Introduction: A DIY Brake Bleeder Using Either Pressure or Vacuum
A brake bleeder is a handy one man device to change the hydraulic fluid in your car or motorbike.
Using either pressure at the reservoir or vacuum at the bleed nipple, turns this fiddly chore into a one man operation, removing the need to have someone in the drivers seat pumping the brake pedal, with all the shouting that accompanies it.
The added bonus is that it works just as easily on the brake or clutch, car or bike, as long as there's hydraulic fluid involved.
Having used both types of systems I have to admit that the vacuum version is superior and uses less components.
When working with brake fluid observe the cautionary notices on the brake fluid bottle.
The working pressure for pressure bleeding brakes is approx 15 ~ 20 psi, 100 ~ 135 kPa.
Exceeding the working pressures on the brake reservoir/master cylinder can destroy/rupture the brake system seals.
The above cautions are unnecessary if you plan on using the vacuum type system.
Step 1: Parts Needed
- some sort of container to hold pressure and brake fluid.
- tubing and connectors ( Tyre tube connectors work well).
- an adapter plate/cap for the brake master cylinder/clutch cylinder.
You will need the following for the vacuum version:
- a vacuum pump (old fridge motor )
- a container to hold expelled brake fluid, prevents the vacuum pump from sucking up the old brake fluid.
- tubing and connectors
I used a windscreen washer pressure bottle from an old VW beetle, this has a max pressure rating of 35psi, more than adequate for our purposes.
Motive Products at www.motiveproducts.com/ does the complete range of power brake bleeders for those looking for ideas.
It can be seen that a garden pressure sprayer, with the addition of a gauge would make a dandy makeshift brake bleeder.
Step 2: The Vacuum System
The vacuum system attaches directly to the bleed screw on the slave cylinder, either brake or clutch.
I also removed the screws and wrapped them with Teflon plumbing/ thread tape, this seals the thread at the caliper better and prevents the vacuum sucking air past the threads which causes lots of tiny air bubbles in the tubing. This was a bit messy and doesn't really affect the hydraulic system as such but reduces the amount of vacuum needed to do the job.
Step 3: The Vacuum Pump
This was salvaged from the scrapyard and is a heavy duty aircon type Matsushita rotary piston type. I was originally using it for vacuum bagging model aircraft wings but it functions well for this application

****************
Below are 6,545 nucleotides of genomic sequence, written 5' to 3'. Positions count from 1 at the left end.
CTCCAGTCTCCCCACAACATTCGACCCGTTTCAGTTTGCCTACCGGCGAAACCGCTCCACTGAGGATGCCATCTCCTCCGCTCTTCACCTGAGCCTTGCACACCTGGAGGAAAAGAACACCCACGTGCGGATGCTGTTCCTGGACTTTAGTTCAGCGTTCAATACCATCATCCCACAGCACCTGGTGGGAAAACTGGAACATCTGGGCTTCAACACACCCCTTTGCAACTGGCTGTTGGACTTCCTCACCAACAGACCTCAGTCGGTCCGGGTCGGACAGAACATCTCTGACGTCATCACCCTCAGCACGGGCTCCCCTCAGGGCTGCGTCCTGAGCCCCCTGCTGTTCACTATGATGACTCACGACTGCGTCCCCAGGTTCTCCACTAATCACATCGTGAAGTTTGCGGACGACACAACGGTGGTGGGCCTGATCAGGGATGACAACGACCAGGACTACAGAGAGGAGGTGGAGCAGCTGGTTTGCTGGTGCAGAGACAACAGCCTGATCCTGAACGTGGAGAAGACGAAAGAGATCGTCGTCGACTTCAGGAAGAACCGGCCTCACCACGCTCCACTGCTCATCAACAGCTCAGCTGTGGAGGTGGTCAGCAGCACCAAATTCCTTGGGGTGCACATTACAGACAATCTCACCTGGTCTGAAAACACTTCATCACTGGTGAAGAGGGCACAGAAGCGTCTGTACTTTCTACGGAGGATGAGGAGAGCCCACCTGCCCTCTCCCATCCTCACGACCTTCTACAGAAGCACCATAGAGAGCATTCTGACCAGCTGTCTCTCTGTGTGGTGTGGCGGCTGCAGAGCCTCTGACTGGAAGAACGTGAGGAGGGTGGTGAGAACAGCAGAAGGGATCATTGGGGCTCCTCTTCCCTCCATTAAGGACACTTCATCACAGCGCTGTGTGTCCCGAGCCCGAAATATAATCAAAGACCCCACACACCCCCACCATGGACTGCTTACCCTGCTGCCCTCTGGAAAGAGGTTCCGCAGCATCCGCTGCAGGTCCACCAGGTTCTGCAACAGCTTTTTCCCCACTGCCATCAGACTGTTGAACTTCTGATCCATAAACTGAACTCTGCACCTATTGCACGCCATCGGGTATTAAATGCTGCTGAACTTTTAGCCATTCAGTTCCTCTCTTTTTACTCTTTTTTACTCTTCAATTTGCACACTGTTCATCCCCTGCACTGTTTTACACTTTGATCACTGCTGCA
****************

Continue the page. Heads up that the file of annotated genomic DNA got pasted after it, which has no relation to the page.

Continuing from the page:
The actual vacuum required is very slight and even a modified foot pump should also work.
Step 4: The Adapter Plate for Pressure System
My brake and clutch cylinder caps are of the rubber cap "pop off" variety, hence my use of a steel plate to clamp on top of the fluid reservoir.
If you have a screw on cap fitting, then its a much easier job to buy another cap to modify, instead of the whole cutting and drilling steel schlep.
When using a pressure bleed plate, or even a modded cap, the systems fills the brake fluid right up to the brim resulting in spills and mess when removing the plate.
The solution is to insert a tube in the bottom and release pressure at the bottle when you've completed the bleeding procedure. This will cause the fluid to drain back to the bottle if its at a lower level than the master cylinder.
Step 5: Some Closeups of Pressure System
Below are some closeups of the adapter plate and how it connects, a U bracket under the cylinder could also work.
Make sure that the plate is evenly clamped down or spillage will occur.
Step 6: Using the Pressure System
This is a posed setup just for illustration purposes, I'm not actually pumping anything here.
First test your entire setup off the car to make sure there are no leaks, it will really mess up your day and car, to have brake fluid spraying all over your cars paintwork, its very corrosive to paint.
Basically you fill the pressure bottle with new brake fluid, attach the hose and clamp the adapter plate onto the reservoir. Set the compressor pressure to approx 18psi ( 125 kPa ), connect a short drain hose to the bleed nipple on the slave cylinder to let it drain into a jar. Open the bleed nipple slowly, contents are under pressure, and when the fluid runs clear, it means all the old fluid has been purged from the system, dont forget to close the nipple again, or air will enter the system.
One should bleed the brake /clutch system if you experience a soft, sluggish or spongy pedal action, usually due to air in the system.
Brake fluid is hygroscopic(attracts water) , which results in moisture in the hydraulic fluid, a complete hydraulic system bleed is usually the fix required, or rusting of the brake pipes will occur.
New brake fluid is clear like water and the old moisture ridden stuff is a dirty dark brown color
Step 7: And Finally
Showing the new clear refreshed fluid in both the brake and clutch master cylinders.
Remember to remove the caps before beginning to drain the system and top up frequently with new fluid.
If after loosening the bleed screw the fluid still doesn't come out, then the wheel cylinder will have to be removed and cleaned out, its fairly easy using just hand tools, first clamp the rubber hose closest to the wheel where you're working to prevent all the fluid from running out
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